TBTF for 1999-08-24  derided this surpassingly hare-brained idea the Russians had: orbiting a huge mirror and using it to light up square miles of Siberia (or anywhere else where it is night). The mission was scheduled to launch last November and finally got off the ground in January . But the mirror didn't unfurl ; seems it got entangled with the supply ship's antenna. Nocturnal creatures everywhere are sighing in relief.
When I posted the above story as a Tasty Bit of the Day, Steve Baker <ice at mama dot indstate dot edu> wrote in to note that such a mirror could be used for
With extremely stiff upper lips
TBTF for 1999-01-26  reported that a widely circulated story out of the Pacific Rim was a joke the head of China's Y2K effort did not order airline executives onto commercial flights on 2000-01-01. The next issue followed up with a surmise  that this story has already achieved urban-legend status after a reader's husband reported hearing it applied to British Airways. TBTF Irregular-in-Training Judith Haran forwards this story  in the Sunday Times for 1999-01-31. If the story is to be believed, the British are more Confucian than the Chinese.
But Mike Shiels, who works for British Air, sent the following seemingly official statement taken from BA's private intranet site.
Our programme for the period has yet to be finalised and it is still too early, 11 months out, to say who will be where and when and who will be on duty.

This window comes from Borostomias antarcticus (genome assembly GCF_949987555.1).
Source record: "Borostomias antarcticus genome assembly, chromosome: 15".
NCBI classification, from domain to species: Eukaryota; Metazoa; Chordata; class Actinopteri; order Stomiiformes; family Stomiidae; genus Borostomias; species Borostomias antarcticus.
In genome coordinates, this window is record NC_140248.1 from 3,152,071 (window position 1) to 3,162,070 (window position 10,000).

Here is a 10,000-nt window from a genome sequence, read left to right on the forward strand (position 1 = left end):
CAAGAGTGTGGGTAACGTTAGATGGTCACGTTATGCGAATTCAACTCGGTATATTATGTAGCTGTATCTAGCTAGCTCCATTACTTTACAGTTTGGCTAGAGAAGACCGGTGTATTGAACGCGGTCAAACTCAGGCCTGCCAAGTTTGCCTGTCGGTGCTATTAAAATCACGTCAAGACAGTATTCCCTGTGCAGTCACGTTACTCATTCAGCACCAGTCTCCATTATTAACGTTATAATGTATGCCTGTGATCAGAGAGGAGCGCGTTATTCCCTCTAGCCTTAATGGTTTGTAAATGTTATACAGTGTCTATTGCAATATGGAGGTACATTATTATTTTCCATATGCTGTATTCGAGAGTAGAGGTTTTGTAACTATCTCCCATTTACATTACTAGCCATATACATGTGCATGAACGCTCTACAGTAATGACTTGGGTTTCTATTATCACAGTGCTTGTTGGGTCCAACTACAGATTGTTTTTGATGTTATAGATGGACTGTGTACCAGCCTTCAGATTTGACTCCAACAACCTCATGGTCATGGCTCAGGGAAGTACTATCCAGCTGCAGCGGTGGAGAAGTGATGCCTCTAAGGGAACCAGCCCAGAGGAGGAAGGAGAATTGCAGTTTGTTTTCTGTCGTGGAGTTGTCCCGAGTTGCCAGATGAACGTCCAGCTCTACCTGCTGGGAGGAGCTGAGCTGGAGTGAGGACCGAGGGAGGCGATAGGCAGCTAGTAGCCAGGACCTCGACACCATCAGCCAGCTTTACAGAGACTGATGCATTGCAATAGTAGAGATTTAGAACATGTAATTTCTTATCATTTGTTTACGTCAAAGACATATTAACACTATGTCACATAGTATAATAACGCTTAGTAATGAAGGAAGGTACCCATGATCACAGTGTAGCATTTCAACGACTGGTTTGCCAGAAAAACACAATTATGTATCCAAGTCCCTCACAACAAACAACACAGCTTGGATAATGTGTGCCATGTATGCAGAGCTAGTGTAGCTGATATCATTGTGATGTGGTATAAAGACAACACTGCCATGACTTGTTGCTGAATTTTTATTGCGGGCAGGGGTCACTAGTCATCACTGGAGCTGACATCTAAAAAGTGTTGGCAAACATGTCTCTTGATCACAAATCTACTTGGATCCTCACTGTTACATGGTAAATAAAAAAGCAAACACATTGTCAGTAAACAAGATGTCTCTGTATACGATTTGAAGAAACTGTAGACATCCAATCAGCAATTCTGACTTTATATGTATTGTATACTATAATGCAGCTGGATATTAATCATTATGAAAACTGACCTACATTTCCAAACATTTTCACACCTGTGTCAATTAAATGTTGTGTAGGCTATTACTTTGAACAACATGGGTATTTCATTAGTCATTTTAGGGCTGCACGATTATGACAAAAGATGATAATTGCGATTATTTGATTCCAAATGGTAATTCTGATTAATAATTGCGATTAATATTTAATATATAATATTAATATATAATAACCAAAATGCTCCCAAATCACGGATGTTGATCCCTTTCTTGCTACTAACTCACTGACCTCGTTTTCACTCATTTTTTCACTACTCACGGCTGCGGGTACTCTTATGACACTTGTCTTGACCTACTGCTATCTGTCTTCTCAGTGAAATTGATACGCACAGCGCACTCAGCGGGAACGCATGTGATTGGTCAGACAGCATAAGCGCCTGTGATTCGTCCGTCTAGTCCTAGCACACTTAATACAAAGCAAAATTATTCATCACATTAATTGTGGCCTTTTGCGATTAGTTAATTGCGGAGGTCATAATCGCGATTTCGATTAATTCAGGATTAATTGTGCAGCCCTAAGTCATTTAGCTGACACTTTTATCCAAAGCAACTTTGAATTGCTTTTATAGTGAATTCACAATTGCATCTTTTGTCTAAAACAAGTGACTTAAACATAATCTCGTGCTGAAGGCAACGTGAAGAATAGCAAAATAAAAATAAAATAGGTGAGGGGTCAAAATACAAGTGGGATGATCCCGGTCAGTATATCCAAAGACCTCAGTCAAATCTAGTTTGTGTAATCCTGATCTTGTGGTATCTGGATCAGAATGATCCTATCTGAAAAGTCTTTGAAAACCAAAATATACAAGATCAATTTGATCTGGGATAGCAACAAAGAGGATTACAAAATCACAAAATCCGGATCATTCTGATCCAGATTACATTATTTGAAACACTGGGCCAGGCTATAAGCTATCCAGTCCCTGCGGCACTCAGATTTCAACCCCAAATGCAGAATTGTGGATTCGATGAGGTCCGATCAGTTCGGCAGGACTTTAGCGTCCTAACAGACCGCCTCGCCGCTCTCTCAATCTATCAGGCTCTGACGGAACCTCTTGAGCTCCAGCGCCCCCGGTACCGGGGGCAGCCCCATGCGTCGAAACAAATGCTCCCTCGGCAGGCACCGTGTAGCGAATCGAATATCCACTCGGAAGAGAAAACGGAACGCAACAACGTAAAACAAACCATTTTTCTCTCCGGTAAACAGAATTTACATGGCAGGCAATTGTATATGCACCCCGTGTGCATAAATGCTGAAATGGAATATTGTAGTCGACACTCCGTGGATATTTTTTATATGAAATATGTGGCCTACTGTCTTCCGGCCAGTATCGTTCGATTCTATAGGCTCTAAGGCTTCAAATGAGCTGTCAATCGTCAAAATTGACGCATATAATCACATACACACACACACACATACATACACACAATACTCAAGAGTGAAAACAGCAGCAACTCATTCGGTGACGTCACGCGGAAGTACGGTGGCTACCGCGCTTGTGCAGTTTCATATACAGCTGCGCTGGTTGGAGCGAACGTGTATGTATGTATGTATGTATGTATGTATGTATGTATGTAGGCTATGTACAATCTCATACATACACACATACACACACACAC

Rest assured British Airways will fly at the beginning of January 2000 and beyond, where there is consumer demand and, as ever, where it is safe.
Don't you just hate it when your camera explodes?
Kodak is recalling  a line of AC adapters that they supplied as an optional accessory to their DC25, DC40, DC50, and DC120 digital cameras. If these AC adapters, manufactured by ELPAC Electronics, Inc., are not fully plugged into the digital camera when recharging the batteries, they can cause the batteries to overheat, leak acid, or even explode. The model numbers of the recalled adapters are 2534, 2457, MI2008, and M42008.
Shovelling against the tide of global light pollution
Chet Raymo writes an evocative column  on the loss to the world caused by light pollution. The excess light spilling into space from our technological society not only hobbles professional astronomers, Raymo argues, but also impoverishes all of the human race. It does not have to be so. IDA, the International Dark-Sky Association , promotes the use of energy-efficient, non-polluting outdoor lighting and works for the passage of laws mandating the use of such fixtures. (An example is this law  being considered in Wyoming.) This IDA page  links numerous sobering satellite photos of the nighttime earth. (I wish they would tell us how big each picture is, though.) Here are the US  (31K) and Europe  (21K).
TBTF home and archive at http://tbtf.com/ . To subscribe send the the message "subscribe" to firstname.lastname@example.org. TBTF is Copyright 1994-1999 by Keith Dawson, <dawson dot tbtf at gmail dot com>. Commercial use pro- hibited. For non-commercial purposes please forward, post, and link as you see fit. _______________________________________________ Keith Dawson dawson dot tbtf at gmail dot com Layer of ash separates morning and evening milk.